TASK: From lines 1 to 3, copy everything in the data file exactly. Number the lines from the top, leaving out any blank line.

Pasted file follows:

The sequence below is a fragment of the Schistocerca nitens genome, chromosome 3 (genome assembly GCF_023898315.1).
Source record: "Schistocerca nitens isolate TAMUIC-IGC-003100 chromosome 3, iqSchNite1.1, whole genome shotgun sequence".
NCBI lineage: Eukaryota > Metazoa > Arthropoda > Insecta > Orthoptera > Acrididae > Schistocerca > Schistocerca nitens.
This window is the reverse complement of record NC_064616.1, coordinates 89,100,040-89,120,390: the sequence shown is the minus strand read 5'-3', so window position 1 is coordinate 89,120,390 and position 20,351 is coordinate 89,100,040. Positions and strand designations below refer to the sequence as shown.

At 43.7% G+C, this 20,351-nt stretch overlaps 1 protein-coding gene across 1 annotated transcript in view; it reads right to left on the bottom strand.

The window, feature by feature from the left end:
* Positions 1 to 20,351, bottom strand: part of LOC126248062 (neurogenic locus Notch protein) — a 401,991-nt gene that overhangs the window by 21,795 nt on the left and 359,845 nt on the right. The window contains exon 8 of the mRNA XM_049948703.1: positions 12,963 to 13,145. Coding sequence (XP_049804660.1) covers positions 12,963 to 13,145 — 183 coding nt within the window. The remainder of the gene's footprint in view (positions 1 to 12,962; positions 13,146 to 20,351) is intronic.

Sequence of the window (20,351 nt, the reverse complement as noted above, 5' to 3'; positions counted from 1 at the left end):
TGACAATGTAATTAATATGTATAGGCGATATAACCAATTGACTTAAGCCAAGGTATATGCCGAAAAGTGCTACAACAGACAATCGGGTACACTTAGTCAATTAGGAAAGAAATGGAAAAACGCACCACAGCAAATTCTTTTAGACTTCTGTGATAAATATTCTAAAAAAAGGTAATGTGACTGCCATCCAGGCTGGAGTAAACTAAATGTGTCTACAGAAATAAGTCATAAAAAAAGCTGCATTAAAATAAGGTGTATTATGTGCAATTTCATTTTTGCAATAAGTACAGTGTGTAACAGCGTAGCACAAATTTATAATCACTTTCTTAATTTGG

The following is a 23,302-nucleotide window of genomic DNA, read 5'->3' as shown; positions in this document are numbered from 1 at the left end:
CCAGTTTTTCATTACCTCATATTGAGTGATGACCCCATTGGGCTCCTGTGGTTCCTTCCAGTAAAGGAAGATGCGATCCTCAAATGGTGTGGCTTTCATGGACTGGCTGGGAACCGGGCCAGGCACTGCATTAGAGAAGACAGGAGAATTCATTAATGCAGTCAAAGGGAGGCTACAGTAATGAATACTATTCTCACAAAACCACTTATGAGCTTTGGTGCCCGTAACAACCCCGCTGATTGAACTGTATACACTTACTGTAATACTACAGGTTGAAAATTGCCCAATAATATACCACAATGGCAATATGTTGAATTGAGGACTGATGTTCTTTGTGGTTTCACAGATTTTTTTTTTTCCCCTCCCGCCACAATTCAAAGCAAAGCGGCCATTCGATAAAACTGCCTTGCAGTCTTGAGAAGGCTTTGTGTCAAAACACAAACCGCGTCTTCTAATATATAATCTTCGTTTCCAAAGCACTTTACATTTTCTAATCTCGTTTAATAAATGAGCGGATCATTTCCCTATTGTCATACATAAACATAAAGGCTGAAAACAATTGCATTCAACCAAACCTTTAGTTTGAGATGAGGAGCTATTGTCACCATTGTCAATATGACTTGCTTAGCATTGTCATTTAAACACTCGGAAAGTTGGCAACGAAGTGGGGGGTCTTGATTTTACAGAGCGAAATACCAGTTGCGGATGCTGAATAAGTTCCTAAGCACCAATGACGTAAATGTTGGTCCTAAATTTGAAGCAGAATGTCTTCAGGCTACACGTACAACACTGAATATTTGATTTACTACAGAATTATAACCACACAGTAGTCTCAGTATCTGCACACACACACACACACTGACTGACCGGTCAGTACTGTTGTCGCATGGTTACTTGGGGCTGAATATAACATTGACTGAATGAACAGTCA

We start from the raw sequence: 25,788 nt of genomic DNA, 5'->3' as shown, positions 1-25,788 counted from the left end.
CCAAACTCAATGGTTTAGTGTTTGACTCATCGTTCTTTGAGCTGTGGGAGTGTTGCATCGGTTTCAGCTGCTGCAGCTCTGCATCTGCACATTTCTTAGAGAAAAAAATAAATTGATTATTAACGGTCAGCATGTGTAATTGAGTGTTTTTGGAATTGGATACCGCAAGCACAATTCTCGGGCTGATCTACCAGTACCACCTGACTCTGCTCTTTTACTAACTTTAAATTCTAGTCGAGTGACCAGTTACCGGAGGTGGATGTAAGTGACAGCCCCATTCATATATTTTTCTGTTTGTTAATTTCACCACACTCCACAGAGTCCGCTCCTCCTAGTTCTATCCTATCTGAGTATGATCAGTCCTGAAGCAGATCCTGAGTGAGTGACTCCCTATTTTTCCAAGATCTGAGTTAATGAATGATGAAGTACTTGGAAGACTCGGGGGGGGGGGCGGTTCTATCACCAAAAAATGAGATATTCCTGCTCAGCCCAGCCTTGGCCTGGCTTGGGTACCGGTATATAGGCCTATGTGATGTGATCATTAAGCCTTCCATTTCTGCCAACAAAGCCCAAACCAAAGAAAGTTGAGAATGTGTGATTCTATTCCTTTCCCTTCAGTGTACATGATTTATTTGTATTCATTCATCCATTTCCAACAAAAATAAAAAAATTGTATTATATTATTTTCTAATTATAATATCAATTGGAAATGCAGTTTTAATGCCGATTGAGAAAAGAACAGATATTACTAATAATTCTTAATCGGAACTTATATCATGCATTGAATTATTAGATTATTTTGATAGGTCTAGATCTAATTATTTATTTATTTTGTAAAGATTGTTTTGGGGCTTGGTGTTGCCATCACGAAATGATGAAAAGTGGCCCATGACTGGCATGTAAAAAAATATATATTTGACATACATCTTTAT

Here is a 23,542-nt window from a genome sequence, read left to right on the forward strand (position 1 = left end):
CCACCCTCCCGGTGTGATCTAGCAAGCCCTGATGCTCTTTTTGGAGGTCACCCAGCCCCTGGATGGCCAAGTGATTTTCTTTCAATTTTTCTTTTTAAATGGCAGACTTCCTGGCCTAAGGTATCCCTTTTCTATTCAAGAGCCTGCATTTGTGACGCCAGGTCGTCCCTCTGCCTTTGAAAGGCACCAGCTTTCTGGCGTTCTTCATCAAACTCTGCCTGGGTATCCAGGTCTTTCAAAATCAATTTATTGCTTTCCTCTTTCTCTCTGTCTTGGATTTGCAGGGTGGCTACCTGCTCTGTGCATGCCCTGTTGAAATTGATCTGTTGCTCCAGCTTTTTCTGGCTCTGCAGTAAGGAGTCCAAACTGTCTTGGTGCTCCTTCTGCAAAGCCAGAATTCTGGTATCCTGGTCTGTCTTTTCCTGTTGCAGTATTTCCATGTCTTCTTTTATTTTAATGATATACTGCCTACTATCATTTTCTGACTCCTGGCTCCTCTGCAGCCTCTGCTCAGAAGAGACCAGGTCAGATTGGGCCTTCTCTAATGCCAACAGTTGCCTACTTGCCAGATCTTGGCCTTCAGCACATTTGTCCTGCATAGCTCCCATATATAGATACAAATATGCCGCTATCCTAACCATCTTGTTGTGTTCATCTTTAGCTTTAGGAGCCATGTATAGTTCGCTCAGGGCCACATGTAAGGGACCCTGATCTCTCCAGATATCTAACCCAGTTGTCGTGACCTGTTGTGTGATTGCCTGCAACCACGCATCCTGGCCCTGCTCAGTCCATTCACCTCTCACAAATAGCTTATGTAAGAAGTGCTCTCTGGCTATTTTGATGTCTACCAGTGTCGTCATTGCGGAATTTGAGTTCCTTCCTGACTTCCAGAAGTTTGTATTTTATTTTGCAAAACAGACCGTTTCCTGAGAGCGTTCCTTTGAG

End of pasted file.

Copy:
The sequence below is a fragment of the Schistocerca nitens genome, chromosome 3 (genome assembly GCF_023898315.1).
Source record: "Schistocerca nitens isolate TAMUIC-IGC-003100 chromosome 3, iqSchNite1.1, whole genome shotgun sequence".
NCBI lineage: Eukaryota > Metazoa > Arthropoda > Insecta > Orthoptera > Acrididae > Schistocerca > Schistocerca nitens.